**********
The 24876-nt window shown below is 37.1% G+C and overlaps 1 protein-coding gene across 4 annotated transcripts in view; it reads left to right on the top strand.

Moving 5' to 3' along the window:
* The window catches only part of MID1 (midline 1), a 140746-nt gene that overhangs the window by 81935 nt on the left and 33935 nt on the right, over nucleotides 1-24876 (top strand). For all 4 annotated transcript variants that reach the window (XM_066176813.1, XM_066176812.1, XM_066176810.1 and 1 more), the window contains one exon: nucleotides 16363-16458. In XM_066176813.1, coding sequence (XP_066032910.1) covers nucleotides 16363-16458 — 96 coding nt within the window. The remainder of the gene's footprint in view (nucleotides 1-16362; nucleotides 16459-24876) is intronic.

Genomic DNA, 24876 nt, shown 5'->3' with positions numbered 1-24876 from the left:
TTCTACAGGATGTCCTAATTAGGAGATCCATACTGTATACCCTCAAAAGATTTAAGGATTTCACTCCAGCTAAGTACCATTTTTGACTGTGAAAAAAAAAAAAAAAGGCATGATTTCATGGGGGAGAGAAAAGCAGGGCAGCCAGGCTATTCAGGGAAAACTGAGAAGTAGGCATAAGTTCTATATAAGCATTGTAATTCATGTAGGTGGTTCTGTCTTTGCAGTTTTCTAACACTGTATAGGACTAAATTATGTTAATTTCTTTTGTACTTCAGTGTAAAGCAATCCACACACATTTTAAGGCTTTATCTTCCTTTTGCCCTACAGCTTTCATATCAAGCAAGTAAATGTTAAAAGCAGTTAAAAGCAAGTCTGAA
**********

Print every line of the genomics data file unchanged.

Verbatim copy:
The 24876-nt window shown below is 37.1% G+C and overlaps 1 protein-coding gene across 4 annotated transcripts in view; it reads left to right on the top strand.

Moving 5' to 3' along the window:
* The window catches only part of MID1 (midline 1), a 140746-nt gene that overhangs the window by 81935 nt on the left and 33935 nt on the right, over nucleotides 1-24876 (top strand). For all 4 annotated transcript variants that reach the window (XM_066176813.1, XM_066176812.1, XM_066176810.1 and 1 more), the window contains one exon: nucleotides 16363-16458. In XM_066176813.1, coding sequence (XP_066032910.1) covers nucleotides 16363-16458 — 96 coding nt within the window. The remainder of the gene's footprint in view (nucleotides 1-16362; nucleotides 16459-24876) is intronic.

Genomic DNA, 24876 nt, shown 5'->3' with positions numbered 1-24876 from the left:
TTCTACAGGATGTCCTAATTAGGAGATCCATACTGTATACCCTCAAAAGATTTAAGGATTTCACTCCAGCTAAGTACCATTTTTGACTGTGAAAAAAAAAAAAAAAGGCATGATTTCATGGGGGAGAGAAAAGCAGGGCAGCCAGGCTATTCAGGGAAAACTGAGAAGTAGGCATAAGTTCTATATAAGCATTGTAATTCATGTAGGTGGTTCTGTCTTTGCAGTTTTCTAACACTGTATAGGACTAAATTATGTTAATTTCTTTTGTACTTCAGTGTAAAGCAATCCACACACATTTTAAGGCTTTATCTTCCTTTTGCCCTACAGCTTTCATATCAAGCAAGTAAATGTTAAAAGCAGTTAAAAGCAAGTCTGAA